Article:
[PS-1.11] Psychophysical staircase methods for use with dyslexia and other developmental disorders

Witton, C. & Talcott, J. B.

Aston Brain Centre, Aston University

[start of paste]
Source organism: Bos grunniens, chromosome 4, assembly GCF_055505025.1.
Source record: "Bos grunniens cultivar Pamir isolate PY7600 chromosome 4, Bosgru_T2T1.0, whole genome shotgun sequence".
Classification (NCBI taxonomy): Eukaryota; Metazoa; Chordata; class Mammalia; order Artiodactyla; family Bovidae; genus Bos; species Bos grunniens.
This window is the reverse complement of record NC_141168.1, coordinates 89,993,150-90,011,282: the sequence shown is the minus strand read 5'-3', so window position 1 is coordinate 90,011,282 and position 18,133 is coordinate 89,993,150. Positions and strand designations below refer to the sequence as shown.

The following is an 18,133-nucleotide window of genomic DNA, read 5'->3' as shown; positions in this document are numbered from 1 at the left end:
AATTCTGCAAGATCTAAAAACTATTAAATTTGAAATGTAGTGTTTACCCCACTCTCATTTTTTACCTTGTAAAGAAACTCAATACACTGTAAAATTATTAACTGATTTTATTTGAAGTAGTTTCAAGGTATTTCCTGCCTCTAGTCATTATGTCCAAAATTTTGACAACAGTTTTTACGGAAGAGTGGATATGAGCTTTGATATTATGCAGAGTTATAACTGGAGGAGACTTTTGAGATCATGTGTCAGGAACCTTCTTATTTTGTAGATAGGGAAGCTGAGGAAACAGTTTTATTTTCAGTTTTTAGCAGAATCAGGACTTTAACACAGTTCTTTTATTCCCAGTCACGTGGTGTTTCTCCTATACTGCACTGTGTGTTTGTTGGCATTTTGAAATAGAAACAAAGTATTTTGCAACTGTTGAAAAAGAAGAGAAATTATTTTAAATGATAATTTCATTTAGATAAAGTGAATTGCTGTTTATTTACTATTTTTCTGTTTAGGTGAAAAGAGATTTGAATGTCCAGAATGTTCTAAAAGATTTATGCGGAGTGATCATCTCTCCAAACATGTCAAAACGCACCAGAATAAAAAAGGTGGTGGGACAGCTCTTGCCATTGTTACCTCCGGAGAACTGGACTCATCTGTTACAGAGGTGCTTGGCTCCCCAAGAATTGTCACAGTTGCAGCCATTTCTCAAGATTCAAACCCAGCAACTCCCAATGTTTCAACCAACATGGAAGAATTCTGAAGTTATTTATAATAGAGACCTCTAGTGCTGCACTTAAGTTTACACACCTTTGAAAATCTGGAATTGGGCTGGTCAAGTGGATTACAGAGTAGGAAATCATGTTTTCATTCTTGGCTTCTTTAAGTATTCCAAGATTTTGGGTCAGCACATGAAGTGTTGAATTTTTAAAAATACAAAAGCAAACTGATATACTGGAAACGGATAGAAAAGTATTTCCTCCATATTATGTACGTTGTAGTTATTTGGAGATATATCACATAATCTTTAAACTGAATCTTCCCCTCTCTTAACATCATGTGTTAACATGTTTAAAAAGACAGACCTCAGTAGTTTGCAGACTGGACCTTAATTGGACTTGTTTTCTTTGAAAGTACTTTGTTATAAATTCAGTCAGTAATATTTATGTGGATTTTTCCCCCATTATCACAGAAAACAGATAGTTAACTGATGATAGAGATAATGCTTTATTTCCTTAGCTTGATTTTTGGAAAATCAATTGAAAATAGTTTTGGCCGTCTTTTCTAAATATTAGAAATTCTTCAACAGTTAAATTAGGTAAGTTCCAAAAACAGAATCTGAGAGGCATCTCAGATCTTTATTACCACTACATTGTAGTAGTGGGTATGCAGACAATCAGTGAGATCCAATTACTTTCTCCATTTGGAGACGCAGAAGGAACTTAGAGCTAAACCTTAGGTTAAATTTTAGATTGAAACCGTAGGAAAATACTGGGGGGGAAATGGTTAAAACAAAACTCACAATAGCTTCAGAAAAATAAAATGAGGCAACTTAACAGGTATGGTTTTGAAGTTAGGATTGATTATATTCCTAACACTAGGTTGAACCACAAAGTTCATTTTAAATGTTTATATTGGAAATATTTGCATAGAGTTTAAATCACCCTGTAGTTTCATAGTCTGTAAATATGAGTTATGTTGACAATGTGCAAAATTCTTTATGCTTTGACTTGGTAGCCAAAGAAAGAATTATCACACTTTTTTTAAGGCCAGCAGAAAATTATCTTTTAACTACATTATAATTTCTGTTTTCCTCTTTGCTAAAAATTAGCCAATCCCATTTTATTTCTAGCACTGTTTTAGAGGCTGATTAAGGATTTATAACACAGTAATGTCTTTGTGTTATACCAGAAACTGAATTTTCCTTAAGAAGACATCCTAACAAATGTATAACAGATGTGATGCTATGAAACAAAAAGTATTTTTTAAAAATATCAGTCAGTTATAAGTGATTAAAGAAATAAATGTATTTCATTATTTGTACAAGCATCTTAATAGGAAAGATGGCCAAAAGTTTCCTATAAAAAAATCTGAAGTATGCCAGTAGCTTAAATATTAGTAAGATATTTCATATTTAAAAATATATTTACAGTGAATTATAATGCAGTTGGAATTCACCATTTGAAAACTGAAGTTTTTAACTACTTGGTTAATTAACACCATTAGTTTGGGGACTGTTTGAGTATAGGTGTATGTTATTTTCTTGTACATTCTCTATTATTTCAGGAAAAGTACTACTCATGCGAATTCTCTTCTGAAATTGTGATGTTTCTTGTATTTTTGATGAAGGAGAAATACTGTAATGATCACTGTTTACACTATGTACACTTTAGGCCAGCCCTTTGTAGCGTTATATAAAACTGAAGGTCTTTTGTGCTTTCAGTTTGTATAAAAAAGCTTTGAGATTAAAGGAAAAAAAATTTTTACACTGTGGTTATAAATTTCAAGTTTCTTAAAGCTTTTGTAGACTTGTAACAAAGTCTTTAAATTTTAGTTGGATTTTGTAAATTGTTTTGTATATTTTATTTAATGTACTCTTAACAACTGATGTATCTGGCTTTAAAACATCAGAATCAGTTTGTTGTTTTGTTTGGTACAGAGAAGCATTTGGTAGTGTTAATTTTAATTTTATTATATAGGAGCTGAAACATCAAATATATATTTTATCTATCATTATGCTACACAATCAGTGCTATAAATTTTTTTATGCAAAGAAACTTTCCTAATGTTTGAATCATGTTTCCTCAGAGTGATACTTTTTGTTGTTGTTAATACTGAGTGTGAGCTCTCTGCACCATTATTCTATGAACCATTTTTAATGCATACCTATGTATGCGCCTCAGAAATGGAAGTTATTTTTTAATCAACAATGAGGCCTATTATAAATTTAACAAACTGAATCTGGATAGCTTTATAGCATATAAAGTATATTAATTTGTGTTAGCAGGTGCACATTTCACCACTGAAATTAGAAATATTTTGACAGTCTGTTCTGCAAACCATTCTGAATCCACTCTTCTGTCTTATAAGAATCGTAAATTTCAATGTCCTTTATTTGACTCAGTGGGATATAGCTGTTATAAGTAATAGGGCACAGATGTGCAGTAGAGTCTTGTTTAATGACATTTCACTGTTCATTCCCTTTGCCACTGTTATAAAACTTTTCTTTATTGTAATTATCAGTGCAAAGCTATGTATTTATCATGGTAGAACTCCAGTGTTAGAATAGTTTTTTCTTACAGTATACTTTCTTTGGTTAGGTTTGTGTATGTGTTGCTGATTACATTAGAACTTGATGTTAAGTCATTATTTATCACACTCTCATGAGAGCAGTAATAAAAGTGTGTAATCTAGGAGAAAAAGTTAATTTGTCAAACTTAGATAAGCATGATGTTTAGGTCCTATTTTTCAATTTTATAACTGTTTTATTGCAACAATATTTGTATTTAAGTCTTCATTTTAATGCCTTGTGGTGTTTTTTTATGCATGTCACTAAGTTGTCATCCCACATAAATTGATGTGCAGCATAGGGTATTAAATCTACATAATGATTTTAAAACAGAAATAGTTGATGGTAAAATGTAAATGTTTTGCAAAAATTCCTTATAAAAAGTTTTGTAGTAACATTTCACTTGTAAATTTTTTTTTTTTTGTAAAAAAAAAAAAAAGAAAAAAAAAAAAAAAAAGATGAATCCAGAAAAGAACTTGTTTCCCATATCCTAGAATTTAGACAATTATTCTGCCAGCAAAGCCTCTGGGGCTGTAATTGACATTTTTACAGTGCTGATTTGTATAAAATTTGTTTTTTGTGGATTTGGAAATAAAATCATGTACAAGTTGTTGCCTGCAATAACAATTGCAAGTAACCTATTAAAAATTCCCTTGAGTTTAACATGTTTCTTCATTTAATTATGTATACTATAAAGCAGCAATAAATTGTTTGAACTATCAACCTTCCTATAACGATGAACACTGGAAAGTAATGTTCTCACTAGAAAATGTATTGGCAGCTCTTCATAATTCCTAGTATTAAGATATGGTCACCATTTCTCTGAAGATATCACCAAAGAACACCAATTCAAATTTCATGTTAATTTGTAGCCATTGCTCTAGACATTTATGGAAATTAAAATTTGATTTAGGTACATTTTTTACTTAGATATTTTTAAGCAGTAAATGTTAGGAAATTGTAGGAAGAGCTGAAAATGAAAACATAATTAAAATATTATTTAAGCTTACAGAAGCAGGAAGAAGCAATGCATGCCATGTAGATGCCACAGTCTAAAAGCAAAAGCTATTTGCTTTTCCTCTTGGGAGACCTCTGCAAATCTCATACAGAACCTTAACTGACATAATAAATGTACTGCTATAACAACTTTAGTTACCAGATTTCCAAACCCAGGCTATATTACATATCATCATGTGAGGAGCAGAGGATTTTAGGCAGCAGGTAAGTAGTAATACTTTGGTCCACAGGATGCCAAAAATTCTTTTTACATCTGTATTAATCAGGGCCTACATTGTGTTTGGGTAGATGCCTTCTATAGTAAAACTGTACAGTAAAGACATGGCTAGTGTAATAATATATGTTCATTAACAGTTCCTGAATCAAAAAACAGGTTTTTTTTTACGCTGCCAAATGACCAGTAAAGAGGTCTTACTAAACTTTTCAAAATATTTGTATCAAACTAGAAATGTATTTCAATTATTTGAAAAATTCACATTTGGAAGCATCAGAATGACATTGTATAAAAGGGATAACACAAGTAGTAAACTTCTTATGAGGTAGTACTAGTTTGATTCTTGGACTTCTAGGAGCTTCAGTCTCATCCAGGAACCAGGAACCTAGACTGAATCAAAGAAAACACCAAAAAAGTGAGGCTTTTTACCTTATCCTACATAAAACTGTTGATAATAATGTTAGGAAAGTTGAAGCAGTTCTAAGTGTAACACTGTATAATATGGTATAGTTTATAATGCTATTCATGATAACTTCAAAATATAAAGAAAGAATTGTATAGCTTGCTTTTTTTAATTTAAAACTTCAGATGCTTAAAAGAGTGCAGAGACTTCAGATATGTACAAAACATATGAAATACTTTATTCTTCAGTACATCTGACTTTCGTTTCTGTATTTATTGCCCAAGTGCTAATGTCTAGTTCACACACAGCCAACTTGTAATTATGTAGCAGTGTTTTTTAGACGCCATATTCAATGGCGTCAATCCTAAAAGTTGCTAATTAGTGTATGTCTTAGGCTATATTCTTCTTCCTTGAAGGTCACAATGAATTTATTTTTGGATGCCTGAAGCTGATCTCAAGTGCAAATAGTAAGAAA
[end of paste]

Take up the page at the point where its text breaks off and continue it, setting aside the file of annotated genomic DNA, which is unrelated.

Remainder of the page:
Auditory processing disorders have been widely implicated in developmental dyslexia, based on a large body of psychophysical work. However psychophysical methods can be challenging to use with populations who may have cognitive difficulties, especially in working memory and attention, because they require the participant to attend to, and respond to, large numbers of trials. This study used simulated psychophysical observers to explore the sensitivity of some commonly-used staircase techniques to individual differences in attention, and to differences in psychometric function slope. The simulated observers had a psychometric function defined by a Weibull curve, of a specified slope and threshold. They could respond to a 2-AFC task either exactly as determined by this psychometric function (ideal observers), or with a specified 'lapse rate', whereby they responded randomly on a specified percentage of trials, to mimic the effects of inattention. For any given threshold and psychometric function, the staircase procedures yielded a distribution of threshold-estimates, which enabled the procedure to be assessed for suitability based on its skew and kurtosis. The data suggest that staircases are more likely to produce high threshold-estimates for psychophysical tasks (or observers) with shallower psychometric functions. An example of a task with a relatively shallow psychometric function is frequency discrimination, whereas an example of one with a steep function is gap detection. Furthermore, an attentional lapse-rate of 10% (i.e., a random response on perhaps 3 or 4 trials within one staircase) can result in threshold-estimates which differ significantly from the same data in a matched group of 30 ideal observers. The size of this effect depends on the staircase procedure chosen. Taken together, these data suggest that choice of staircase procedure is very important when measuring auditory processing in populations of children with dyslexia or other developmental disabilities, and provide some guidelines for design of measures.